It is a small thing, and I am sure that the vast majority of people who say "Allah-hafez" are perfectly tolerant and decent individuals and do not mean to be discriminatory or exclusionary in any way. They mean no harm by it. They see nothing wrong with simply asserting their identity in this way.

But in the context of Bangladesh it is harmful. It further marginalises the minority community. Just as these are difficult times for Muslims around the world, these are also difficult times for minorities within Bangladesh. It is hard for minorities to feel secure when entire families can be burned to death and the situation in the CHT remains precarious.

In this context, the substitution of "Allah-hafez" for "Khuda-hafez" serves to remind minorities of their minority status in the country, and that even though we are supposedly all equal in the eyes of the law, some are more equal than others.

It is important because right here in Bangladesh we have a perfect example of what can happen when an assertion of religious identity goes too far.

I am speaking of the weekly demonstrations demanding that the government declare the Ahmadiyya community non-Muslims.

Think for a second, what purpose would be served by such a declaration? What difference can it possibly make to anyone whether someone else is or is not to be considered Muslim? The only difference it can possibly make for the demonstrators is psychological. By declaring the Ahmadiyya community non-Muslim, they can assert their own sense of Muslim identity.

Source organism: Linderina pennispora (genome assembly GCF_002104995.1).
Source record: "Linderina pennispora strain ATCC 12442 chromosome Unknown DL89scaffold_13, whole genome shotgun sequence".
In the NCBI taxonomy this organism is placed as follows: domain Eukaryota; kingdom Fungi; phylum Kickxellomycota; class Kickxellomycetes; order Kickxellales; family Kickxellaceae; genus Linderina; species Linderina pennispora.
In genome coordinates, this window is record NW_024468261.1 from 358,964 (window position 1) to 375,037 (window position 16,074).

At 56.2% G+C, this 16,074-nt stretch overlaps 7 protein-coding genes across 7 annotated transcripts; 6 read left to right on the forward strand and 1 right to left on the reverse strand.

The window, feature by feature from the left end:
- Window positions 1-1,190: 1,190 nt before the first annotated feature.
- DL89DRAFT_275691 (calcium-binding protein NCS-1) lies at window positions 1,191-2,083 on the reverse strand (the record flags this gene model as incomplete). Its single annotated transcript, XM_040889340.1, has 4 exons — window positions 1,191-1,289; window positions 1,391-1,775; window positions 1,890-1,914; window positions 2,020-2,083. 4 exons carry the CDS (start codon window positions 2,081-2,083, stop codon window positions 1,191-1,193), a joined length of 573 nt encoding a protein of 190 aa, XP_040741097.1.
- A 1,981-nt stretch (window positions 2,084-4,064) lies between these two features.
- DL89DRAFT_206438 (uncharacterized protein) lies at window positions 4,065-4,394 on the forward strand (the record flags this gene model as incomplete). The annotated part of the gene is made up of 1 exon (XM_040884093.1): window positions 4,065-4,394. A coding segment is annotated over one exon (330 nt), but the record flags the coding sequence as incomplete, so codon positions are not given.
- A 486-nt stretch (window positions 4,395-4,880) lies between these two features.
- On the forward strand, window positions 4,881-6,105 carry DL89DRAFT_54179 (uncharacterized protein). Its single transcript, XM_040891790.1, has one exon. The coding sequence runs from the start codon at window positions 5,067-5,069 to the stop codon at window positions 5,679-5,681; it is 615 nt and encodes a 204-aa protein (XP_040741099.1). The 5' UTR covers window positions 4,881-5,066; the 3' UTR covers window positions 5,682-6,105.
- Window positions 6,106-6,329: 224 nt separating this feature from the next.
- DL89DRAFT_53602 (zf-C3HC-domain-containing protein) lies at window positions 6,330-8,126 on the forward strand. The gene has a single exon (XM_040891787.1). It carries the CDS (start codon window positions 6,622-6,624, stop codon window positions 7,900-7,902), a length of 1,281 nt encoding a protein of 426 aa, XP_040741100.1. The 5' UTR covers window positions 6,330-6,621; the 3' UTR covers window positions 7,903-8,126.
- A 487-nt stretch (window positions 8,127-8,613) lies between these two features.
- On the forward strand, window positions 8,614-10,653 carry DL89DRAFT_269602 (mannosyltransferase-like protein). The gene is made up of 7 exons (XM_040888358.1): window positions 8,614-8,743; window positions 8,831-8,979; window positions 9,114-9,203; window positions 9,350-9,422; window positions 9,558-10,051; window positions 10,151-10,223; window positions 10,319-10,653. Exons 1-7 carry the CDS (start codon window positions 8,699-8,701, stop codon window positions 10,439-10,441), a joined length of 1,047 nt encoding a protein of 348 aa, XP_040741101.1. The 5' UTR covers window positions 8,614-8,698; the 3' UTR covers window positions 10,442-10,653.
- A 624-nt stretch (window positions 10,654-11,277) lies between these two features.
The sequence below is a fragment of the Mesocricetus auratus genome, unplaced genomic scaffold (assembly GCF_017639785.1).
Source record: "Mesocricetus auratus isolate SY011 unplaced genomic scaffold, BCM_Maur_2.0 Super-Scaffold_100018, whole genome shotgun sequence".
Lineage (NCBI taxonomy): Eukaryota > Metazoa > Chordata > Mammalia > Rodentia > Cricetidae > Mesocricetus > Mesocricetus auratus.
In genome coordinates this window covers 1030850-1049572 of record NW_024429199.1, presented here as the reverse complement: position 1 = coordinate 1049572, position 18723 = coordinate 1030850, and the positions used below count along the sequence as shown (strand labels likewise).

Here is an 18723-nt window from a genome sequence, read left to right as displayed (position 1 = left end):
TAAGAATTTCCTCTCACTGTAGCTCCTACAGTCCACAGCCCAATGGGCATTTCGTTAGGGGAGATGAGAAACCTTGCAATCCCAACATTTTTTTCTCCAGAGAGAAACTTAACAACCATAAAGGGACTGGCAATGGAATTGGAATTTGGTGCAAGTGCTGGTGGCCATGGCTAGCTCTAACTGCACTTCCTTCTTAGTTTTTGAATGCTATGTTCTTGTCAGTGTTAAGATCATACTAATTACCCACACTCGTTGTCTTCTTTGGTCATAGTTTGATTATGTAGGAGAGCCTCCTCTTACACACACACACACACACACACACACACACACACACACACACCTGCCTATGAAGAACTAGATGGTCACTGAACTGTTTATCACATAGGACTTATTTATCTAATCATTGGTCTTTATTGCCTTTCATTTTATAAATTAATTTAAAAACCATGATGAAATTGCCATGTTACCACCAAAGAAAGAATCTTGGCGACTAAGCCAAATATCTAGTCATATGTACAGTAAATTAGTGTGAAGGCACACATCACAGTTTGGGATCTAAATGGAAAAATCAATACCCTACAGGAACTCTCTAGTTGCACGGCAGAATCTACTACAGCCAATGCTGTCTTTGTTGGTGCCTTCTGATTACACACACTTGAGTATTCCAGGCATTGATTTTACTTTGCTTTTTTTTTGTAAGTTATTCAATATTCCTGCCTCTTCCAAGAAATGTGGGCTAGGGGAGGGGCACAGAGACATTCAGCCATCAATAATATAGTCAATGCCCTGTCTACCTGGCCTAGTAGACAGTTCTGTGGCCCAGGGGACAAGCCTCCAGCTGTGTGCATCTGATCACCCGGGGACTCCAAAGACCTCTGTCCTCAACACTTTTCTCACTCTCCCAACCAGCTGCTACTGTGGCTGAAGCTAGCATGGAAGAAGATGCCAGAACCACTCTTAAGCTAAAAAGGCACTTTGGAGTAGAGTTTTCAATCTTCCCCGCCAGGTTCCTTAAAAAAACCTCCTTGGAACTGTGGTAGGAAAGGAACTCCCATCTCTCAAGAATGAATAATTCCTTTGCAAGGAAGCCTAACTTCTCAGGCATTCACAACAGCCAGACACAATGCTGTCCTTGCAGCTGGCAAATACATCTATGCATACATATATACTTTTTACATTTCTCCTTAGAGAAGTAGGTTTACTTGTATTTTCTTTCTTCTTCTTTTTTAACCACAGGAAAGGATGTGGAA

The demonstrations against the Ahmadiyyas are a classic example of people asserting their Muslim identity. And in this context, such an assertion of identity is extremely damaging.

In this context it serves only to further marginalise the Ahmadiyya community and to deprive them of their constitutional right to practice their religion freely without interference from others.

Now of course there is a big difference between saying "Allah-hafez" and demanding that Ahmadiyyas be declared non-Muslims. But the difference is one of degree not one of kind, and I would urge all those who prefer the use of "Allah-hafez" to spare a thought for the effect it has on the nation's minority communities and how it must feel for them.

In and of itself, the adoption of "Allah-hafez" is of little significance, but in the context of the continuing marginalisation of the minority communities in this country, it can serve only to further exclude them from the mainstream of society.

Zafar Sobhan is an Assistant Editor of The Daily Star.